April 02, 2020
VOTE 2006

Senate hopefuls debate strategy of war in Iraq

WATERVILLE – The three contenders for the U.S. Senate seat squared off in a pointed public debate Sunday night, sparring over the war in Iraq and other issues.

U.S. Sen. Olympia Snowe, a Falmouth Republican seeking a third term, spent much of the first half of a 90-minute debate at Colby College fending off criticisms of her initial support for the Iraq war from her two challengers, Democrat Jean Hay Bright of Dixmont and independent Bill Slavick of Portland.

“It was a mistake to go in, and we need to get out as soon as possible,” said Hay Bright, calling for the withdrawal of troops and U.S. corporations from Iraq. “We’ve lost this war.”

Snowe, who voted to authorize the war in 2002 and subsequently fund it, recently called for a change of course in Iraq, where sectarian violence has increased of late. During the debate, Snowe fired back at her challengers’ accusations that her recent statements amounted to a pre-election shift in her stance on the war.

“I have said that staying the course is neither an option nor a plan,” said Snowe, adding that she expressed her concerns to the administration after her visit to Iraq last spring. “We always have to readjust and reappraise our strategy, and obviously we can’t leave chaos behind.”

Slavick, who like Hay Bright has made Iraq a central issue in his campaign, said that the United States’ continued presence in the region is fueling civil war in Iraq, as well as anti-American sentiments.

“We have to address the causes for why we’re hated,” Slavick said in response to a question on stopping terrorism in the United States. “We have multiplied the terrorists’ initiative.”

Sunday’s event, which drew about 150 people to Cotter Union, was the first public debate in the contest with all three candidates. Later this week, the three will participate in two more debates, both of them televised.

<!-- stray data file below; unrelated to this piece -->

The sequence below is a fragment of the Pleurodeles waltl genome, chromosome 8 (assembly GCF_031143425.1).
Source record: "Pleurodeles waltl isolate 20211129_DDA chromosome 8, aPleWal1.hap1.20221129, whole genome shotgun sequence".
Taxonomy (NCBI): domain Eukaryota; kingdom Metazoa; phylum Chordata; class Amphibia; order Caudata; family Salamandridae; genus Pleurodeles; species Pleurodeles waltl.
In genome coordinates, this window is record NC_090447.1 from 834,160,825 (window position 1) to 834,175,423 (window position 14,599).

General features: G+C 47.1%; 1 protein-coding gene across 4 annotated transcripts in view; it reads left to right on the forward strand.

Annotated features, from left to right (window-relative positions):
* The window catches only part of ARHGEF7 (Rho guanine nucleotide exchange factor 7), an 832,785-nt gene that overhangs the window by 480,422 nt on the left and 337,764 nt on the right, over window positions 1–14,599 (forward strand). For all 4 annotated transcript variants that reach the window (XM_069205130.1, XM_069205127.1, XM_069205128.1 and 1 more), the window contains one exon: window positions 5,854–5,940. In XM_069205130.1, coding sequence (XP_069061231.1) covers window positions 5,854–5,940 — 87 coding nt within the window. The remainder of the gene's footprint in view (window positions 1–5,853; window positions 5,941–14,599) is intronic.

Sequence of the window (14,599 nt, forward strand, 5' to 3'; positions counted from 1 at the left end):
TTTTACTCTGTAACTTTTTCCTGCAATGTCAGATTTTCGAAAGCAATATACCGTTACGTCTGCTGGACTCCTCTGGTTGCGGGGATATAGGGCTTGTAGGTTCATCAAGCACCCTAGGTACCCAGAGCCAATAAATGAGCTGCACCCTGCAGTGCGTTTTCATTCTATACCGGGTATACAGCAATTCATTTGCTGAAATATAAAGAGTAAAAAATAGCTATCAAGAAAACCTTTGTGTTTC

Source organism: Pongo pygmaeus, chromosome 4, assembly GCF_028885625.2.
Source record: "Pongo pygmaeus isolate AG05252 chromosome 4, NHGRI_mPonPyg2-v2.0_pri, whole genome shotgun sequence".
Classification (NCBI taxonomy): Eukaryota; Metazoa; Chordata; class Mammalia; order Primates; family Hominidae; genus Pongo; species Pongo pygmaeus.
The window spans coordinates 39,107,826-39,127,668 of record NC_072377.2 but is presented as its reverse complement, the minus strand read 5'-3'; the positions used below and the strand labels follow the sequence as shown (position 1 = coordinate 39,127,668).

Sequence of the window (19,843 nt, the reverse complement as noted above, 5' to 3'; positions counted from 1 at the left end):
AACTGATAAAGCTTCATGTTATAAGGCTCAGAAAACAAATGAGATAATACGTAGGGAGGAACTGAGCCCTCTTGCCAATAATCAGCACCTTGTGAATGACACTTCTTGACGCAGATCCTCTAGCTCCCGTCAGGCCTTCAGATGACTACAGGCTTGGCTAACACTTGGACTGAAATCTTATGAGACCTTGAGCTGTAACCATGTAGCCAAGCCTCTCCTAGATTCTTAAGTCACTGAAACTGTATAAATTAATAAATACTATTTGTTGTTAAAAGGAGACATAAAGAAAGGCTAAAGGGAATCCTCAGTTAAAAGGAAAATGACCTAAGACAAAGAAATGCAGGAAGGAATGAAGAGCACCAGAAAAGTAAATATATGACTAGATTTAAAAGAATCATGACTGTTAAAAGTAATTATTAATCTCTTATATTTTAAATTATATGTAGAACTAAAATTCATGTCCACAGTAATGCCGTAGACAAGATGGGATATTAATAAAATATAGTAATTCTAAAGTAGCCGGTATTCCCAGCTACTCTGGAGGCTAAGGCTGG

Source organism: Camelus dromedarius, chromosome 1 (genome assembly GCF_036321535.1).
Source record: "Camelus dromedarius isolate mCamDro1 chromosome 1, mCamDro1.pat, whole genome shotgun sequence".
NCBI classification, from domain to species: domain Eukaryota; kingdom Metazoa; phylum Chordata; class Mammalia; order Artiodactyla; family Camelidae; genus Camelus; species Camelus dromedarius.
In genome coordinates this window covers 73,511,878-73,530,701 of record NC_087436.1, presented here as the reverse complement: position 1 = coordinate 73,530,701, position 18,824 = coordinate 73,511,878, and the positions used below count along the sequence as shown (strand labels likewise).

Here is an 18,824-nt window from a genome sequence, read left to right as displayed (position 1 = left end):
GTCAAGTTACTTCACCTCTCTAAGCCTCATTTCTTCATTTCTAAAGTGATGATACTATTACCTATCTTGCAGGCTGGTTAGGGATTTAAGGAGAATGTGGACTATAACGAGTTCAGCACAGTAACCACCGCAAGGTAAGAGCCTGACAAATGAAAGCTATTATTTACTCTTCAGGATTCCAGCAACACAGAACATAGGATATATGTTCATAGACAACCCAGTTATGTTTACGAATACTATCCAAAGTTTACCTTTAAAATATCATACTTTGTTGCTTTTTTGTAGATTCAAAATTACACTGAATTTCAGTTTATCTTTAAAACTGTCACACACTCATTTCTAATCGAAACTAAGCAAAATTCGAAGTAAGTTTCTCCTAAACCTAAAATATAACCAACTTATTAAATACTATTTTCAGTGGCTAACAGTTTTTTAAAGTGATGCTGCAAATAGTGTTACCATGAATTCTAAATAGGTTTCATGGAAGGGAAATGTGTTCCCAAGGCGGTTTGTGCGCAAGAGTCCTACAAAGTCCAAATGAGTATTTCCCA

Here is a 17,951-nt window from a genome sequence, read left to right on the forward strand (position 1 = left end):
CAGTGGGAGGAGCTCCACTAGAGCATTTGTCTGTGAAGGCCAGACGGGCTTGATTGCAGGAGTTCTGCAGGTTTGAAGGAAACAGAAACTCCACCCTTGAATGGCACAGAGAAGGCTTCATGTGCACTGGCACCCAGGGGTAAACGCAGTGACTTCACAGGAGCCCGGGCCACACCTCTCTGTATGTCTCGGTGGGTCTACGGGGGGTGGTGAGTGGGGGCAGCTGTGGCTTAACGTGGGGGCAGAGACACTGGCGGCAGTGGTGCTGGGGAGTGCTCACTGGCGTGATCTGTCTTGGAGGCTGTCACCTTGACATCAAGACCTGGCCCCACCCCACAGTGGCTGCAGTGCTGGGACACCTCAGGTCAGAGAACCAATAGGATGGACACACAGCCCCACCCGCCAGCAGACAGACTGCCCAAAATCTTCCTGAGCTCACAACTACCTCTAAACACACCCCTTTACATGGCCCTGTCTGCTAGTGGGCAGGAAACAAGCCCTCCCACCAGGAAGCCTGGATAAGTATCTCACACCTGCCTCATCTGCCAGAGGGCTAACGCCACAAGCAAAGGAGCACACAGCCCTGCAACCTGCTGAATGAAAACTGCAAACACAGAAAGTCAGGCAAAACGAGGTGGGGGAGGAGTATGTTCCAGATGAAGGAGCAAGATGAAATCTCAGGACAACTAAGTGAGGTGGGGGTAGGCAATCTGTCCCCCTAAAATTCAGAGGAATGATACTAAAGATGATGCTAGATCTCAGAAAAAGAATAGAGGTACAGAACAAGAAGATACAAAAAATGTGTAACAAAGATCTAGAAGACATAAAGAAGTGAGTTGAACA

Snowe, considered one of a shrinking number of moderate lawmakers on Capitol Hill, is a heavy favorite in the contest. A Rasmussen Reports poll released last week showed her with a 70 percent to 24 percent lead over Hay Bright.

Slavick was not included in the Rasmussen poll, and was almost not included in Sunday’s debate.

Organizers originally had concluded that Slavick, a retired college professor, didn’t have enough public support to meet the debate’s standards. However, Slavick later was included at the request of the other candidates.

The debate was hosted by the Goldfarb Center for Public Affairs and Civic Engagement at Colby and the Kennebec Journal and Morning Sentinel newspapers.

During the debate, the three candidates also weighed in on a number of other issues, including how to deal with Iran and North Korea on the issue of nuclear weapons.

“Diplomacy, diplomacy, diplomacy,” Hay Bright said, calling for bilateral talks with North Korea. She characterized that country’s recent nuclear test as “a way to get attention and get some status in the world community so we would deal with them as a peer.”

Snowe called the North Korean nuclear test a “destabilizing and deeply disturbing event.” She also urged diplomacy, calling for a return to six-party talks.

Slavick faulted the Bush administration for pre-empting diplomacy with North Korea and Iran by famously referring to those countries as part of the “axis of evil.”

“We made terrible mistakes not talking,” Slavick said. “Instead, we made threats.”

The three also discussed several other issues, including health care, torture and educational standards.

Judging by the crowd reaction, Slavick also had the most popular line of the night when asked why voters should trust government officials in light of recent scandals in Congress.

“I don’t think you should,” he said.

David Offer, the executive editor of the two central Maine newspapers, moderated the debate.

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